Under my deck is an area that previous owner just covered with flat pebbles.
I am thinking about greening it up. I live in a zone 8-9, Vancouver BC.
The deck faces north and not a lot of light but enough in summer to grow
some lilies near that area.
Any ideas for a good perrineal gorund cover that will live in those
conditions. Not much water will get there, unless I water it. Nothing too
Vinca major will thrive in such conditions, with big purple-blue flowers
& large evergreen leaves. It snakes about in the shadows & will not
leave the underside of a deck if that would mean crossing sunny areas. But
if there is a strip of perpetual shade, it will find it & spread through
the shade. It has an invasive rep but in reality its unwillingness to
cross sunny areas & the ease with which it can be pulled up make it easy
to contain -- it's only invasive when ignored & where it can find its way
from one shady spot to the next via gullies or other shady strips. There
are a couple of fancier cultivars that are more delicate but should still
do fine in "under-the-deck" type locations.
Alternatively Cyclamen hederifolium would be a good choice, as dry shade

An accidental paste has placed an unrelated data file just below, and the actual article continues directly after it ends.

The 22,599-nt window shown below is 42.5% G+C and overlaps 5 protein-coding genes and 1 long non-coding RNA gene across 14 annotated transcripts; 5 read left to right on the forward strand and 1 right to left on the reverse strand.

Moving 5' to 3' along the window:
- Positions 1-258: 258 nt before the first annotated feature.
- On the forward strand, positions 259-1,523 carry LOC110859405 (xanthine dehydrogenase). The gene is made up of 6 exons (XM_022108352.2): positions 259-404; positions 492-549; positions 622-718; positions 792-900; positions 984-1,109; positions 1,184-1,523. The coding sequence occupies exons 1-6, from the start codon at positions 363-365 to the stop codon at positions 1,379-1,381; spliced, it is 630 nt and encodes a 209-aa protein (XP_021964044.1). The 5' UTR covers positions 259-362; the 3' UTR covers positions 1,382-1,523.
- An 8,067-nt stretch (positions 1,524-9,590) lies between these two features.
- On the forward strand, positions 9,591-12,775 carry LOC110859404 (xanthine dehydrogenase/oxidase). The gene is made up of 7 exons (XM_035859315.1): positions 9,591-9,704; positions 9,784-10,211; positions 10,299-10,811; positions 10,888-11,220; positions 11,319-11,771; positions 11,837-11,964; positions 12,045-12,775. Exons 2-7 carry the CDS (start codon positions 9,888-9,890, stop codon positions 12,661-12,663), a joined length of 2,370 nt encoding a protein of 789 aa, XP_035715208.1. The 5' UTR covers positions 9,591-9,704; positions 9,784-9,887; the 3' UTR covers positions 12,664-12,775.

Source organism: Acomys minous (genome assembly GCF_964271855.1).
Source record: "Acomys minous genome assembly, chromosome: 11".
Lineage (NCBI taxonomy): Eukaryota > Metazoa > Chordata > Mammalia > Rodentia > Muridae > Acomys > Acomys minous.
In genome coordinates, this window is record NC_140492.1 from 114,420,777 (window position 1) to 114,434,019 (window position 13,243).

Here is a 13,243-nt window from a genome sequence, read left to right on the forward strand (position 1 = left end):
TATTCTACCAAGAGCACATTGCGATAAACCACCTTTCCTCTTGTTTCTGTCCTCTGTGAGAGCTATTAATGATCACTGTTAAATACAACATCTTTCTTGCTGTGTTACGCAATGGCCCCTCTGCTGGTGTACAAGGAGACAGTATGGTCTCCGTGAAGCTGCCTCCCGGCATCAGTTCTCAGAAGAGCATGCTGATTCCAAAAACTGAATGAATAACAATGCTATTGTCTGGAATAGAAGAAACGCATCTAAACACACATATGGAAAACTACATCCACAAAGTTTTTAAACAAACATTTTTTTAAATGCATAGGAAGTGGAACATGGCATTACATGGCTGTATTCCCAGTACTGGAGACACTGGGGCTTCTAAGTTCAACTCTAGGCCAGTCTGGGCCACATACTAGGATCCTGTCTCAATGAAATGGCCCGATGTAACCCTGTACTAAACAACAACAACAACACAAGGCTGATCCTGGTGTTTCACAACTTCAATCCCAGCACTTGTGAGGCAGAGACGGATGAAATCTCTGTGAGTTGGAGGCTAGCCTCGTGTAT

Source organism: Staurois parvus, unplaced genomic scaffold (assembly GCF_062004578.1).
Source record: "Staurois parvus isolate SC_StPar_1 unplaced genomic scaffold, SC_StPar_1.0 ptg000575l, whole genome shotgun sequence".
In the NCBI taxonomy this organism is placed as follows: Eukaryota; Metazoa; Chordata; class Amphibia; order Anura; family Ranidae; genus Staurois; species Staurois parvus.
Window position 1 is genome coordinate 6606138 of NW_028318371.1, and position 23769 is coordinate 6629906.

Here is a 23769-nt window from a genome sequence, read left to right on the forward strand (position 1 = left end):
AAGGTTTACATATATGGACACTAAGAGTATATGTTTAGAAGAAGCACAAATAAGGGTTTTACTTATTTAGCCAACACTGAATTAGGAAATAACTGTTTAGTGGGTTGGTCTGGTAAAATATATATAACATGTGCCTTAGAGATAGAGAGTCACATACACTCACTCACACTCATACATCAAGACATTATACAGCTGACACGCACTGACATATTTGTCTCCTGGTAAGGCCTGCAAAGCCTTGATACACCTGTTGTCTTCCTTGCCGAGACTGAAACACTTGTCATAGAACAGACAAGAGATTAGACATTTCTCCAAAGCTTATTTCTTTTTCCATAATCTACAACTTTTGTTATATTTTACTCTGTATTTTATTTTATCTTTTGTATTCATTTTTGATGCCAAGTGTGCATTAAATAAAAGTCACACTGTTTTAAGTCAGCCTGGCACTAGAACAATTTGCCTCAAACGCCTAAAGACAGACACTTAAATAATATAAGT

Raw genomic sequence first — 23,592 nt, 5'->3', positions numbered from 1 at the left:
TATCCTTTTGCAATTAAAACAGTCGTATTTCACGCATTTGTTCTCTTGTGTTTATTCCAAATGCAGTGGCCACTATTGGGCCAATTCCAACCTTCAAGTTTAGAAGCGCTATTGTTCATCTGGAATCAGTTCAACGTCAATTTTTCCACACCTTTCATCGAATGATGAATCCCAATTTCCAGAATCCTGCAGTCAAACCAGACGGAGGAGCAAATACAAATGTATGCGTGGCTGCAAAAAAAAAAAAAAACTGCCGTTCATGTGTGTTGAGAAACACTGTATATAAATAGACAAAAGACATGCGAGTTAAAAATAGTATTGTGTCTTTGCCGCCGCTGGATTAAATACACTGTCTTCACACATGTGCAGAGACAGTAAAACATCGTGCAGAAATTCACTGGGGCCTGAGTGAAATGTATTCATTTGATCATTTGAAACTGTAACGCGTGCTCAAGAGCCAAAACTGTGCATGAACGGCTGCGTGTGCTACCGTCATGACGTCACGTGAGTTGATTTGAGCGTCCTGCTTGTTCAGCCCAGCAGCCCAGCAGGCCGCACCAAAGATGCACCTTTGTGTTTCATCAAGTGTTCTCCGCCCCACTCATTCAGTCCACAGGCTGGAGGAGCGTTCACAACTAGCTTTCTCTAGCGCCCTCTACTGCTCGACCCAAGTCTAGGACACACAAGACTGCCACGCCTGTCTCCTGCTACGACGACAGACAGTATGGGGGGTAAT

is their thing; they bloom autumn & keep their ornate leaves until March.
Can't plant both cyclamens & Vinca major though, as the big vinca would
completely overwhelm the very short cyclamens.
-paghat the ratgirl
"Of what are you afraid, my child?" inquired the kindly teacher.
"Oh, sir! The flowers, they are wild," replied the timid creature.
The ideal plant for these conditions is Euphorbia amygdaloides var. robbiae
(aka Euphorbia robbiae, Mrs Robb's Bonnet). It is a stoloniferous evergreen
groundcover that is very happy in dry shade - I have used it many times
under decking and it works great. Gets about a foot tall, increasing to
about 16" when in bloom. Spreads gradually under these conditions but much
faster if given lots of water. Will tolerate extremely low light levels and
pam - gardengal
We have dense dry shade under some spruce trees that grow nearly to the
gound and pachysandra thrives there. We also have some shade tolerant
rhododendron that have survived these conditions. We use junipers and
rhododendron on the edges where there is more light.
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I have gravel under the deck. But most neighbors have something
planted or store stuff there. They are dealing with skunks, possums,
raccoons, snakes, mosquitoes, cats and rodents. The big advantage of
gravel is that I have not had any problems with animals under the
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